Evidence ­ Based Medicine overview of the main steps for developing and grading guideline recommendations.

26 juin 2007

Auteurs : P. Abrams, S Khoury, A. Grant
Référence : Prog Urol, 2007, 17, 681-684

Introduction

The International Consultation on Urological Diseases (ICUD) is a non-governmental organization registered with the World Health Organisation (WHO). In the last ten years Consultations have been organised on BPH, Prostate Cancer, Urinary Stone Disease, Nosocomial Infections, Erectile Dysfunction and Urinary Incontinence. These consultations have looked at published evidence and produced recommendations at four levels; highly recommended, recommended, optional and not recommended. This method has been useful but the ICUD believes that there should be more explicit statements of the levels of evidence that generate the subsequent grades of recommendations.

The Agency for Health Care Policy and Research (AHCPR) have used specified evidence levels to justify recommendations for the investigation and treatment of a variety of conditions. The Oxford Centre for Evidence Based Medicine have produced a widely accepted adaptation of the work of AHCPR. (June 5th 2001 http://minerva.minervation .com/cebm/docs/ levels.html).

The ICUD has examined the Oxford guidelines and discussed with the Oxford group their applicability to the Consultations organised by ICUD. It is highly desirable that the recommendations made by the Consultations follow an accepted grading system supported by explicit levels of evidence.

The ICUD proposes that future consultations should use a modified version of the Oxford system which can be directly Œmapped' onto the Oxford system. 1. 1st Step: Define the specific questions or statements that the recommendations are supposed to address.

2. 2nd Step: Analyse and rate (level of evidence) the relevant papers published in the literature.


The analysis of the literature is an important step in preparing recommendations and their guarantee of quality.

2.1 What papers should be included in the analysis ?


• Papers published, or accepted for publication in the peer reviewed issues of journals.

• The committee should do its best to search for papers accepted for publication by the peer reviewed journals in the relevant field but not yet published.

• Abstracts published in peer review journals should be identified. If of sufficient interest the author(s) should be asked for full details of methodology and results. The relevant committee members can then Œpeer review' the data, and if the data confirms the details in the abstract, then that abstract may be included, with an explanatory footnote. This is a complex issue ­ it may actually increase publication bias as "uninteresting" abstracts commonly do not progress to full publication.

• Papers published in non peer reviewed supplements will not be included.

An exhaustive list should be obtained through: I.the major databasescovering the last ten years (e.g. Medline, Embase, Cochrane Library, Biosis, Science Citation Index) II.the table of contentsof the major journals of urology and other relevant journals, for the last three months, to take into account the possible delay in the indexation of the published papers in the databases.

It is expected that the highly experienced and expert committee members provide additional assurance that no important study would be missed using this review process. 2.2 How papers are analysed ?

Papers published in peer reviewed journals have differing quality and level of evidence.

Each committee will rate the included papers according to levels of evidence (see below).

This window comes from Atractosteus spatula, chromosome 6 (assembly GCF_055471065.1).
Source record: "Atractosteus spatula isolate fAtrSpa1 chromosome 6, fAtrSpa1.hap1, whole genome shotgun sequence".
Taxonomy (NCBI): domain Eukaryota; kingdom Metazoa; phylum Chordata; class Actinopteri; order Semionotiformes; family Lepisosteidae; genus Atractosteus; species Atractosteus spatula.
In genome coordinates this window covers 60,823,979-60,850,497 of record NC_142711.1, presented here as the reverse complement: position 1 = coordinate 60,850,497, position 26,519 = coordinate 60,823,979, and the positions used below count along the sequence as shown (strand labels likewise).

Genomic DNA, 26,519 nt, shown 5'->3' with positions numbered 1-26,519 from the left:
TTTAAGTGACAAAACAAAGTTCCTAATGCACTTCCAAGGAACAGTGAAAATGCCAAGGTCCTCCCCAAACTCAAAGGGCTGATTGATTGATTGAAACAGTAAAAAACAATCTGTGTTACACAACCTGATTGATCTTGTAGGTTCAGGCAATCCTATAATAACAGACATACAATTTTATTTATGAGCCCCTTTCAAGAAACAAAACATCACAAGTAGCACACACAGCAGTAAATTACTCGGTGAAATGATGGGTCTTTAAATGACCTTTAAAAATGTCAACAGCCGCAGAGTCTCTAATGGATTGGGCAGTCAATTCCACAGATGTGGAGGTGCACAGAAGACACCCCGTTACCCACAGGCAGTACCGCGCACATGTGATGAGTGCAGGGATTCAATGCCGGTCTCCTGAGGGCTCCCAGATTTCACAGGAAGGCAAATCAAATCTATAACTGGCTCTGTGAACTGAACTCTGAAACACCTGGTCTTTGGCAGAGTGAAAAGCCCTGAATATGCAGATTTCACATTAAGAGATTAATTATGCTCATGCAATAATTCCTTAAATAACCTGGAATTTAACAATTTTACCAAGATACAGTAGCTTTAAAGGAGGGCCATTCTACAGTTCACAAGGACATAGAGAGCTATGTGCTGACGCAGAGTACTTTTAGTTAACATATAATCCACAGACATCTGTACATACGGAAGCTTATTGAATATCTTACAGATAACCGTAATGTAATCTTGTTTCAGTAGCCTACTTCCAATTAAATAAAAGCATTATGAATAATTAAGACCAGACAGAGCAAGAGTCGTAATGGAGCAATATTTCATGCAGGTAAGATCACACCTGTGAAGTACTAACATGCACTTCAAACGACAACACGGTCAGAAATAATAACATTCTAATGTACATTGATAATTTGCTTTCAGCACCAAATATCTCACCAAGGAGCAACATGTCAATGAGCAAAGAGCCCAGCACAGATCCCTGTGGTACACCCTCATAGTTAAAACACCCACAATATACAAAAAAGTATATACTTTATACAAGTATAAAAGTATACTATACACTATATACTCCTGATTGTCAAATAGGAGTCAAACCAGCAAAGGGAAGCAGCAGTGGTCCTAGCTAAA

The level (strength) of evidence provided by an individual study depends on the ability of the study design to minimise the possibility of bias and to maximise attribution.

is influenced by: • the type of study

The hierarchy of study types are:

- Systematic reviews and meta-analysis of randomised controlled trials

- Randomised controlled trials

- Non-randomised cohort studies

- Case control studies

- Case series

- Expert opinion

• how well the study was designed and carried out

Failure to give due attention to key aspects of study methodology increase the risk of bias or confounding factors, and thus reduces the study's reliability.

The use of standard check listsis recommended to insure that all relevant aspects are considered and that a consistent approach is used in the methodological assessment of the evidence.

The objective of the check list is to give a quality rating for individual studies. • how well the study was reported

The ICUD has adopted the CONSORT statement and its widely accepted check list. The CONSORT statement and the checklist are available at http: //www.consort-statement.org 2.3 How papers are rated ? Papers are rated following a « Level of Evidence scale ».

ICUD has modified the Oxford Center for Evidence-Based Medicine levels of evidence.

The levels of evidence scales vary between types of studies (ie therapy, diagnosis, differential diagnosis/symptom prevalence study).

the Oxford Center for Evidence-Based Medicine Website: http://minerva. minervation. com/cebm /docs/ levels. html 3. 3rd Step: Synthesis of the evidence

After the selection of the papers and the rating of the level of evidence of each study, the next step is to compile a summary of the individual studies and the overall direction of the evidence in an Evidence Table. 4. 4th Step: Considered judgment (integration of individual clinical expertise)

Having completed a rigorous and objective synthesis of the evidence base, the committee must then make a judgement as to the grade of the recommendation on the basis of this evidence. This requires the exercise of judgement based on clinical experience as well as knowledge of the evidence and the methods used to generate it. Evidence based medicine requires the integration of individual clinical expertise with best available external clinical evidence from systematic research. Without the former, practice quickly becomes tyrannised by evidence, for even excellent external evidence may be inapplicable to, or inappropriate for, an individual patient: without current best evidence, practice quickly becomes out of date. Although it is not practical to lay our "rules" for exercising judgement, guideline development groups are asked to consider the evidence in terms of quantity, quality, and consistency; applicability; generalisability; and clinical impact. 5. 5th Step: Final Grading